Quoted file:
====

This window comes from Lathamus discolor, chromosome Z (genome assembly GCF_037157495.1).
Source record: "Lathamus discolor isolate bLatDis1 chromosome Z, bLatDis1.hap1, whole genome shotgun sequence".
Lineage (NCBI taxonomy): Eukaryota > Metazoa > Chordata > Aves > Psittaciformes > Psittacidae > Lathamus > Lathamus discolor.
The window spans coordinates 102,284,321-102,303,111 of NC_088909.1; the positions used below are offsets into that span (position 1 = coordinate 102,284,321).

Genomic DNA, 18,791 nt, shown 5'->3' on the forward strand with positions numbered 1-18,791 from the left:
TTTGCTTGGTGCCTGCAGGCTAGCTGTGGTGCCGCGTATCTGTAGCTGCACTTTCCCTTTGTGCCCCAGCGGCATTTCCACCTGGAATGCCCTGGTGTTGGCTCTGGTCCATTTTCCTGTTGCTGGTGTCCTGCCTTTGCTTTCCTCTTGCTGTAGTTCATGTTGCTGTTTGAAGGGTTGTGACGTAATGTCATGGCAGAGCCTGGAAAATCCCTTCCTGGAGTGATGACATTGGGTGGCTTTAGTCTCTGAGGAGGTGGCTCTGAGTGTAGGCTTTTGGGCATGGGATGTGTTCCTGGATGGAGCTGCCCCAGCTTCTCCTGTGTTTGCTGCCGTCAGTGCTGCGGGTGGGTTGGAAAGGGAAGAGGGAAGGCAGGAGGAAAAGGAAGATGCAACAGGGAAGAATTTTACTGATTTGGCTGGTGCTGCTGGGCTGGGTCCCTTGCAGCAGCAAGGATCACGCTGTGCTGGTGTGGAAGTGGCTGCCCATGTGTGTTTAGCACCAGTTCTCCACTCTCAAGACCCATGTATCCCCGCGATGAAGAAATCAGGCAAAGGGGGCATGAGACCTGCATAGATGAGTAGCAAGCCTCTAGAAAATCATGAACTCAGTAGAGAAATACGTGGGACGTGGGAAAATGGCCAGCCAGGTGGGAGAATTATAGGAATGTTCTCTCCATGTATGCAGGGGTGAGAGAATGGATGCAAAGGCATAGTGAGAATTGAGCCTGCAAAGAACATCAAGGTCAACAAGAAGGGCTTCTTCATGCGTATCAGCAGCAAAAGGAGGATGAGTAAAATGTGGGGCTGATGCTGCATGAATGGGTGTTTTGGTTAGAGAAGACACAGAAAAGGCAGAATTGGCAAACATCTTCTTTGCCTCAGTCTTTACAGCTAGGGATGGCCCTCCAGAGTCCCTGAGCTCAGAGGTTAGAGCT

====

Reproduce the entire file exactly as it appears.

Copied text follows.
This window comes from Lathamus discolor, chromosome Z (genome assembly GCF_037157495.1).
Source record: "Lathamus discolor isolate bLatDis1 chromosome Z, bLatDis1.hap1, whole genome shotgun sequence".
Lineage (NCBI taxonomy): Eukaryota > Metazoa > Chordata > Aves > Psittaciformes > Psittacidae > Lathamus > Lathamus discolor.
The window spans coordinates 102,284,321-102,303,111 of NC_088909.1; the positions used below are offsets into that span (position 1 = coordinate 102,284,321).

Genomic DNA, 18,791 nt, shown 5'->3' on the forward strand with positions numbered 1-18,791 from the left:
TTTGCTTGGTGCCTGCAGGCTAGCTGTGGTGCCGCGTATCTGTAGCTGCACTTTCCCTTTGTGCCCCAGCGGCATTTCCACCTGGAATGCCCTGGTGTTGGCTCTGGTCCATTTTCCTGTTGCTGGTGTCCTGCCTTTGCTTTCCTCTTGCTGTAGTTCATGTTGCTGTTTGAAGGGTTGTGACGTAATGTCATGGCAGAGCCTGGAAAATCCCTTCCTGGAGTGATGACATTGGGTGGCTTTAGTCTCTGAGGAGGTGGCTCTGAGTGTAGGCTTTTGGGCATGGGATGTGTTCCTGGATGGAGCTGCCCCAGCTTCTCCTGTGTTTGCTGCCGTCAGTGCTGCGGGTGGGTTGGAAAGGGAAGAGGGAAGGCAGGAGGAAAAGGAAGATGCAACAGGGAAGAATTTTACTGATTTGGCTGGTGCTGCTGGGCTGGGTCCCTTGCAGCAGCAAGGATCACGCTGTGCTGGTGTGGAAGTGGCTGCCCATGTGTGTTTAGCACCAGTTCTCCACTCTCAAGACCCATGTATCCCCGCGATGAAGAAATCAGGCAAAGGGGGCATGAGACCTGCATAGATGAGTAGCAAGCCTCTAGAAAATCATGAACTCAGTAGAGAAATACGTGGGACGTGGGAAAATGGCCAGCCAGGTGGGAGAATTATAGGAATGTTCTCTCCATGTATGCAGGGGTGAGAGAATGGATGCAAAGGCATAGTGAGAATTGAGCCTGCAAAGAACATCAAGGTCAACAAGAAGGGCTTCTTCATGCGTATCAGCAGCAAAAGGAGGATGAGTAAAATGTGGGGCTGATGCTGCATGAATGGGTGTTTTGGTTAGAGAAGACACAGAAAAGGCAGAATTGGCAAACATCTTCTTTGCCTCAGTCTTTACAGCTAGGGATGGCCCTCCAGAGTCCCTGAGCTCAGAGGTTAGAGCT